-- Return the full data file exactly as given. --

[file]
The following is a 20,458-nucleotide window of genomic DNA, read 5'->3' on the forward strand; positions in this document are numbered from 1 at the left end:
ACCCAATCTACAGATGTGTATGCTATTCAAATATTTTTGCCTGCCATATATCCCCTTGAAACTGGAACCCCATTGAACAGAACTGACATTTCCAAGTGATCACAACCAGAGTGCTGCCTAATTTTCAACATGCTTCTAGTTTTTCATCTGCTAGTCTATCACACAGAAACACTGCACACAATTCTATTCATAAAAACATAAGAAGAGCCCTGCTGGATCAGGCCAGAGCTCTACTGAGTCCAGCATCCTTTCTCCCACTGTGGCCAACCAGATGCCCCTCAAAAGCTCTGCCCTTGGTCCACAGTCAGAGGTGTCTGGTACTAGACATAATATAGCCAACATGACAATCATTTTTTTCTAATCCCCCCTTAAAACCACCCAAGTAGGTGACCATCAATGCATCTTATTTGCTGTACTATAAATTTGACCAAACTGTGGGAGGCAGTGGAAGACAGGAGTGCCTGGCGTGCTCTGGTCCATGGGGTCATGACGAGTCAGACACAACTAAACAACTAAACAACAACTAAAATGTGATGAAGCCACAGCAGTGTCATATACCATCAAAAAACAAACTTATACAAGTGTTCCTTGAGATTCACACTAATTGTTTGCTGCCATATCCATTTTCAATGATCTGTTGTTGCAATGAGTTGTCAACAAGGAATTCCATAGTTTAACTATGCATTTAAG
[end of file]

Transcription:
The following is a 20,458-nucleotide window of genomic DNA, read 5'->3' on the forward strand; positions in this document are numbered from 1 at the left end:
ACCCAATCTACAGATGTGTATGCTATTCAAATATTTTTGCCTGCCATATATCCCCTTGAAACTGGAACCCCATTGAACAGAACTGACATTTCCAAGTGATCACAACCAGAGTGCTGCCTAATTTTCAACATGCTTCTAGTTTTTCATCTGCTAGTCTATCACACAGAAACACTGCACACAATTCTATTCATAAAAACATAAGAAGAGCCCTGCTGGATCAGGCCAGAGCTCTACTGAGTCCAGCATCCTTTCTCCCACTGTGGCCAACCAGATGCCCCTCAAAAGCTCTGCCCTTGGTCCACAGTCAGAGGTGTCTGGTACTAGACATAATATAGCCAACATGACAATCATTTTTTTCTAATCCCCCCTTAAAACCACCCAAGTAGGTGACCATCAATGCATCTTATTTGCTGTACTATAAATTTGACCAAACTGTGGGAGGCAGTGGAAGACAGGAGTGCCTGGCGTGCTCTGGTCCATGGGGTCATGACGAGTCAGACACAACTAAACAACTAAACAACAACTAAAATGTGATGAAGCCACAGCAGTGTCATATACCATCAAAAAACAAACTTATACAAGTGTTCCTTGAGATTCACACTAATTGTTTGCTGCCATATCCATTTTCAATGATCTGTTGTTGCAATGAGTTGTCAACAAGGAATTCCATAGTTTAACTATGCATTTAAG